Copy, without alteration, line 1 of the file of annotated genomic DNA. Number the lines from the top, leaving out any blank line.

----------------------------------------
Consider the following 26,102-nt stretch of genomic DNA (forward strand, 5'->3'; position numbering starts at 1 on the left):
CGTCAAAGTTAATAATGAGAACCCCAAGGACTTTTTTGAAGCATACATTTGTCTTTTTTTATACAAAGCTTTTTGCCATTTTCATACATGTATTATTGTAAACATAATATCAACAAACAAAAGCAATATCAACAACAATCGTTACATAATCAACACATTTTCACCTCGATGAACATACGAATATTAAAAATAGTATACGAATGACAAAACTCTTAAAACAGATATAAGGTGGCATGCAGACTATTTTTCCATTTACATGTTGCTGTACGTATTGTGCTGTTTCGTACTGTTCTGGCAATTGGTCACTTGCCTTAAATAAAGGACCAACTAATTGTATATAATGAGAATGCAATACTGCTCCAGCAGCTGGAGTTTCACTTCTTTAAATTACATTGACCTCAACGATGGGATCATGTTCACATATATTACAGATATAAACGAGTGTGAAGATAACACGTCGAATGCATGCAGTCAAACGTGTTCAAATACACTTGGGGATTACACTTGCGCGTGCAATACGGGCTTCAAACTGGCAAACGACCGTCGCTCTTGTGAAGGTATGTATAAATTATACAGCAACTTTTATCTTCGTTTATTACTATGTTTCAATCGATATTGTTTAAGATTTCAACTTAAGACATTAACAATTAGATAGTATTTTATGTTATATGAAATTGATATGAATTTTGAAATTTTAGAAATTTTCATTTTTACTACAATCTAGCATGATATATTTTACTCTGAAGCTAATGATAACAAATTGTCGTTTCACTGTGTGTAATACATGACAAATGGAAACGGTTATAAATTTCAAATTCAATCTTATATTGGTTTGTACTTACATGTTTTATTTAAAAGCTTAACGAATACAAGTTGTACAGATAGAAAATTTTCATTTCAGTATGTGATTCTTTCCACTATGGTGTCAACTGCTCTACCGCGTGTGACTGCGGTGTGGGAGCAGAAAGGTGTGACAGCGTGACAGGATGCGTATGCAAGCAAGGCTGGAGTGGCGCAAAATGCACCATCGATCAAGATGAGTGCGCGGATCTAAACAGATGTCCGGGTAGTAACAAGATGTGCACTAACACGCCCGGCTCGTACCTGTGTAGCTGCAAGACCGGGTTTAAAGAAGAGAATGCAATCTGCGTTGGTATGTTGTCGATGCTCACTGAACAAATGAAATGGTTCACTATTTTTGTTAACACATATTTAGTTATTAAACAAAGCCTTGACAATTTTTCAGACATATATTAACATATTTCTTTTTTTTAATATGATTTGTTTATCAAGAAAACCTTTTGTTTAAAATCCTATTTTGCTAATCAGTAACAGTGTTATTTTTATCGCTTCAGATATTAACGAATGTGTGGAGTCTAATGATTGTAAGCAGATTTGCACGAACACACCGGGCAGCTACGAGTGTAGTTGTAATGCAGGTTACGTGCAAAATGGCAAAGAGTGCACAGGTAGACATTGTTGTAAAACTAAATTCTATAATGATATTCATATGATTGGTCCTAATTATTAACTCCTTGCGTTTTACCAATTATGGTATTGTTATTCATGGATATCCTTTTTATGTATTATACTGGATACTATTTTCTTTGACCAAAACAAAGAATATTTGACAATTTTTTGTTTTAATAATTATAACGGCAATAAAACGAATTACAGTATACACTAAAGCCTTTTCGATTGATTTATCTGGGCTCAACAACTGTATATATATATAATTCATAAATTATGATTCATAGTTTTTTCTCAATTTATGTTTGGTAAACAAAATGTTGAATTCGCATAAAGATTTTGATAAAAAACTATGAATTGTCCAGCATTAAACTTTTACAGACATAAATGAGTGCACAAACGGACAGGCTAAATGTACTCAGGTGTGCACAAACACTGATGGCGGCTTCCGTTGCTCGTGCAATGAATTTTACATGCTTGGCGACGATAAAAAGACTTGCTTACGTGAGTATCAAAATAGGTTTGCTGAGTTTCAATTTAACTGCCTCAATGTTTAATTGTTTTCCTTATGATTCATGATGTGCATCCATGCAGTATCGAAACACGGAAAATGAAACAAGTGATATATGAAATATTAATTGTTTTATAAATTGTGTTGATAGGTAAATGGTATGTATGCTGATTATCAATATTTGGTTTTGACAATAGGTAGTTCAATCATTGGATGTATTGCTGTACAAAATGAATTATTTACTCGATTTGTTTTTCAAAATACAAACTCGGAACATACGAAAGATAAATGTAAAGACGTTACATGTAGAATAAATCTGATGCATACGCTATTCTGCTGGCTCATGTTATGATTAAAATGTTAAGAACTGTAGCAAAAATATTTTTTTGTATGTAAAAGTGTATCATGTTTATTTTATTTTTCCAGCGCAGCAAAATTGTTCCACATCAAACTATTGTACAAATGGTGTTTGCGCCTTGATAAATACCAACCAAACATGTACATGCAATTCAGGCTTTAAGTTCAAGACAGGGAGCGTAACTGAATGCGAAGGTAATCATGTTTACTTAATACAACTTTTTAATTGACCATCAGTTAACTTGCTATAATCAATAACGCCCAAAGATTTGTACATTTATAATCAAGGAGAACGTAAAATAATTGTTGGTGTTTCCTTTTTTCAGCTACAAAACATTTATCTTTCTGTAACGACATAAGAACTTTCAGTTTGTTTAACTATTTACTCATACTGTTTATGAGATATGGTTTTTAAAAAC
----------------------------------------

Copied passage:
Consider the following 26,102-nt stretch of genomic DNA (forward strand, 5'->3'; position numbering starts at 1 on the left):